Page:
Dean’s heart began thudding in his ears. So they knew he was missing now. That meant his mother was probably worried sick. He should call her. He wasn’t sure if they would have her phones tapped or not, but they probably would. He was sort of beyond caring at this point. He was going to call his mother whenever he damn well felt like it. He pushed the chair back from the table and creakily got to his feet. He grabbed the phone and dialed her number shakily.
“Dean, is that you?” her frantic voice answered.
“Yeah, Ma. Don’t worry. Listen though, things weren’t working out so well at work. I don’t want to go back but I don’t know what to do.”
“There were people here looking for you. Scary people. They gave me a package for you if you come back. But I understand, honey. Just be careful, all right?”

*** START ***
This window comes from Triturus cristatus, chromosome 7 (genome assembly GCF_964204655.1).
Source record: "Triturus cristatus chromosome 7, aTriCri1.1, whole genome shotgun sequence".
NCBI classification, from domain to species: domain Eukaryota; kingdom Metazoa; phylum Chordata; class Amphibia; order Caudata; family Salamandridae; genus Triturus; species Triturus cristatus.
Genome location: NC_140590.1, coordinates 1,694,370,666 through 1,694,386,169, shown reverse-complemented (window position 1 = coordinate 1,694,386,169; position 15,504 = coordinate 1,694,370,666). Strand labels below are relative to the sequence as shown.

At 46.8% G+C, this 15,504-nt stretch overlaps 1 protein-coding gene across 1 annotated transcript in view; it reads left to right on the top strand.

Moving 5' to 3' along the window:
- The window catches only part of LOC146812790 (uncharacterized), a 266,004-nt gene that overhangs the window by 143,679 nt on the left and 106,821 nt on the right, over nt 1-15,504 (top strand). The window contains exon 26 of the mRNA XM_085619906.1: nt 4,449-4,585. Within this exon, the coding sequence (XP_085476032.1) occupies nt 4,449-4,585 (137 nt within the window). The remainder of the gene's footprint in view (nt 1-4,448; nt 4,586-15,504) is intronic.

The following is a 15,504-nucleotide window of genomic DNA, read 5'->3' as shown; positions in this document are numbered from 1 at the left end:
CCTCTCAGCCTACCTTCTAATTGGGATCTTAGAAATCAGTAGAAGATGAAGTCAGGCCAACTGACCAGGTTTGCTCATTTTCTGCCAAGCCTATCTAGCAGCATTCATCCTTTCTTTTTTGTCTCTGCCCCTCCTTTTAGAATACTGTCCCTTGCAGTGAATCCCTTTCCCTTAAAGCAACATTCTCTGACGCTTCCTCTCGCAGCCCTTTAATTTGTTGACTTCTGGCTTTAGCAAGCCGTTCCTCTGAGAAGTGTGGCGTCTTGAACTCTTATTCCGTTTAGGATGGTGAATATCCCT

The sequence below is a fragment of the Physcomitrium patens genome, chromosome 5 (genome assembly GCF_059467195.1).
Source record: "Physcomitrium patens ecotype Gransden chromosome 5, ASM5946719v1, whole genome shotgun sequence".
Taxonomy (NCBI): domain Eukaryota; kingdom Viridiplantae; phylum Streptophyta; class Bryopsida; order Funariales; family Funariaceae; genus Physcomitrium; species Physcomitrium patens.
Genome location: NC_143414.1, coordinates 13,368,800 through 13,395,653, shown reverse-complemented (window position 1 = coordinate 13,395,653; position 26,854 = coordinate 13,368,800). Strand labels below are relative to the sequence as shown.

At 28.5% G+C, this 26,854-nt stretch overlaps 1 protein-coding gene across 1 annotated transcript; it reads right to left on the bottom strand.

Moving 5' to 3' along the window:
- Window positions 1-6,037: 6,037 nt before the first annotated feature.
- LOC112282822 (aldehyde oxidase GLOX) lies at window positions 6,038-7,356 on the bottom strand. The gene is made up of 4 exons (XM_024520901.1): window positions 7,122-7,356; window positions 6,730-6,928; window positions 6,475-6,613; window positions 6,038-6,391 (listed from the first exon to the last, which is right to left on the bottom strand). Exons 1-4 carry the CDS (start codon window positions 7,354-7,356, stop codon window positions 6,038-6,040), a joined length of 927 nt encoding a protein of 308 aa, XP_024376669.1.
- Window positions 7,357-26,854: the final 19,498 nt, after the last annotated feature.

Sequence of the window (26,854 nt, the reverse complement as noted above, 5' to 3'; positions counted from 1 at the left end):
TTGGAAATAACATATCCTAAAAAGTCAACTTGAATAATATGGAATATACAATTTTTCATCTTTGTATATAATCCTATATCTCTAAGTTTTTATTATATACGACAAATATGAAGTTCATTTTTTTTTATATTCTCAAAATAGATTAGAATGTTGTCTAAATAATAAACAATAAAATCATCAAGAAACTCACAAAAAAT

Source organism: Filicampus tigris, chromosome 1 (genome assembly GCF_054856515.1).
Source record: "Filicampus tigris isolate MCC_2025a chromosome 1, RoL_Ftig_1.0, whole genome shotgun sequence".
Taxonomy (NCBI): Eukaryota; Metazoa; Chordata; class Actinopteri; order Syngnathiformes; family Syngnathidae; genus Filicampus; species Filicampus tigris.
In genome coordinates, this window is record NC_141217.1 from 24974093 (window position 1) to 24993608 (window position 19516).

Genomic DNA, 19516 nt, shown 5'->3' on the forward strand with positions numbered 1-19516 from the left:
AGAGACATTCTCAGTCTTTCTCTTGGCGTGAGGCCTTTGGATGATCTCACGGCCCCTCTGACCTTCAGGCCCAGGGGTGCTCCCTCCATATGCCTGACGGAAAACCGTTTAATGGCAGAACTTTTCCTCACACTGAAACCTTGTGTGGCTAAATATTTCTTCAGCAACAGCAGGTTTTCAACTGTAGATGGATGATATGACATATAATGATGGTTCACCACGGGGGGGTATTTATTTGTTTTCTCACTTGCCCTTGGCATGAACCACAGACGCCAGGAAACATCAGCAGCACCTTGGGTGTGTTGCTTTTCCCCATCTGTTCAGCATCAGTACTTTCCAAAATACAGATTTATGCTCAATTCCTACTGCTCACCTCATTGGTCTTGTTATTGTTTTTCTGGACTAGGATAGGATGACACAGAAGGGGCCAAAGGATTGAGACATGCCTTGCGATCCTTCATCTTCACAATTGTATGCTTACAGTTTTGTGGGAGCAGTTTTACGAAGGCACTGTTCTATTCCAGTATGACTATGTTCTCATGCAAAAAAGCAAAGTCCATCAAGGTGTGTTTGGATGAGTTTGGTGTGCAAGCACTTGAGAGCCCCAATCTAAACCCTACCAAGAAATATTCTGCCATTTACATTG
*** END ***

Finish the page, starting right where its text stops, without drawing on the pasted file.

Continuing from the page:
She didn’t ask questions, and Dean was silently overcome with gratitude.
“I love you, Ma.”
“I love you too. Oh, and Dean, guess what?”
“I left your father.”
“I just can’t stand how he treats you, and me. For a long time I thought it’s just the way that men are supposed to act, but it’s not. So I left him.”
“Good for you, Ma!” Dean was sincerely elated.
“Anyway, I’m so glad you’re all right. Get in touch when you can.”
“I sure will, Ma.”
“Good boy. Talk to you soon.”
Dean hung up the phone and grinned from ear to ear. His mother had stood up to his father and Zina was totally falling for him. Everything was as good as a fairy tale.